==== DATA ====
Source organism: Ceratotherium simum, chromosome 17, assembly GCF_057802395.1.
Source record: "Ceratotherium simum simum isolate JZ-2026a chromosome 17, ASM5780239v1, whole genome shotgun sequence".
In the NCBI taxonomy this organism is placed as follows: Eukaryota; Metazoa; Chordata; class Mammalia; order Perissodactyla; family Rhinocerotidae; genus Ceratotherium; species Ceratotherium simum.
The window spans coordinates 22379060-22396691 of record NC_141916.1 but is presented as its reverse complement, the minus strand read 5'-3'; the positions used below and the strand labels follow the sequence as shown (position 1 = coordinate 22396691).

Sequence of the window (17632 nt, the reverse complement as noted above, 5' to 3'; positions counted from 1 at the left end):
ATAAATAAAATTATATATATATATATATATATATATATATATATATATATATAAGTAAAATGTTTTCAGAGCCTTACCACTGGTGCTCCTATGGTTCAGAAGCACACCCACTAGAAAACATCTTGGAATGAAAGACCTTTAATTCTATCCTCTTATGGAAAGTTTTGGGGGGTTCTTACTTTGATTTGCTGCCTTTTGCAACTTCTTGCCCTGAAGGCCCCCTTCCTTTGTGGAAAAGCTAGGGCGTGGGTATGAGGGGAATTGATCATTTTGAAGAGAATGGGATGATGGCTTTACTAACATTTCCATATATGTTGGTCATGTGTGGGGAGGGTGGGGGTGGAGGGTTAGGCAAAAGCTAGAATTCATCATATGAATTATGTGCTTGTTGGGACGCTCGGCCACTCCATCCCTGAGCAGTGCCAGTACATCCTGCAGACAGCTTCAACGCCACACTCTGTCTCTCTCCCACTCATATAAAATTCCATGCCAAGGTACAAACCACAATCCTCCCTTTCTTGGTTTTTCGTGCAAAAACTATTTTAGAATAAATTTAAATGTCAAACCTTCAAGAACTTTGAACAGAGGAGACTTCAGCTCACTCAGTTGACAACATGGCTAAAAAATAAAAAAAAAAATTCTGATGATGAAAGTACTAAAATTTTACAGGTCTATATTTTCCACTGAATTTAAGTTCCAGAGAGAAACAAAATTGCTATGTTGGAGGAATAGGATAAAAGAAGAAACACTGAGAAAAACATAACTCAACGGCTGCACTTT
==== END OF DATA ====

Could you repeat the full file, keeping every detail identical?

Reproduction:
Source organism: Ceratotherium simum, chromosome 17, assembly GCF_057802395.1.
Source record: "Ceratotherium simum simum isolate JZ-2026a chromosome 17, ASM5780239v1, whole genome shotgun sequence".
In the NCBI taxonomy this organism is placed as follows: Eukaryota; Metazoa; Chordata; class Mammalia; order Perissodactyla; family Rhinocerotidae; genus Ceratotherium; species Ceratotherium simum.
The window spans coordinates 22379060-22396691 of record NC_141916.1 but is presented as its reverse complement, the minus strand read 5'-3'; the positions used below and the strand labels follow the sequence as shown (position 1 = coordinate 22396691).

Sequence of the window (17632 nt, the reverse complement as noted above, 5' to 3'; positions counted from 1 at the left end):
ATAAATAAAATTATATATATATATATATATATATATATATATATATATATATAAGTAAAATGTTTTCAGAGCCTTACCACTGGTGCTCCTATGGTTCAGAAGCACACCCACTAGAAAACATCTTGGAATGAAAGACCTTTAATTCTATCCTCTTATGGAAAGTTTTGGGGGGTTCTTACTTTGATTTGCTGCCTTTTGCAACTTCTTGCCCTGAAGGCCCCCTTCCTTTGTGGAAAAGCTAGGGCGTGGGTATGAGGGGAATTGATCATTTTGAAGAGAATGGGATGATGGCTTTACTAACATTTCCATATATGTTGGTCATGTGTGGGGAGGGTGGGGGTGGAGGGTTAGGCAAAAGCTAGAATTCATCATATGAATTATGTGCTTGTTGGGACGCTCGGCCACTCCATCCCTGAGCAGTGCCAGTACATCCTGCAGACAGCTTCAACGCCACACTCTGTCTCTCTCCCACTCATATAAAATTCCATGCCAAGGTACAAACCACAATCCTCCCTTTCTTGGTTTTTCGTGCAAAAACTATTTTAGAATAAATTTAAATGTCAAACCTTCAAGAACTTTGAACAGAGGAGACTTCAGCTCACTCAGTTGACAACATGGCTAAAAAATAAAAAAAAAAATTCTGATGATGAAAGTACTAAAATTTTACAGGTCTATATTTTCCACTGAATTTAAGTTCCAGAGAGAAACAAAATTGCTATGTTGGAGGAATAGGATAAAAGAAGAAACACTGAGAAAAACATAACTCAACGGCTGCACTTT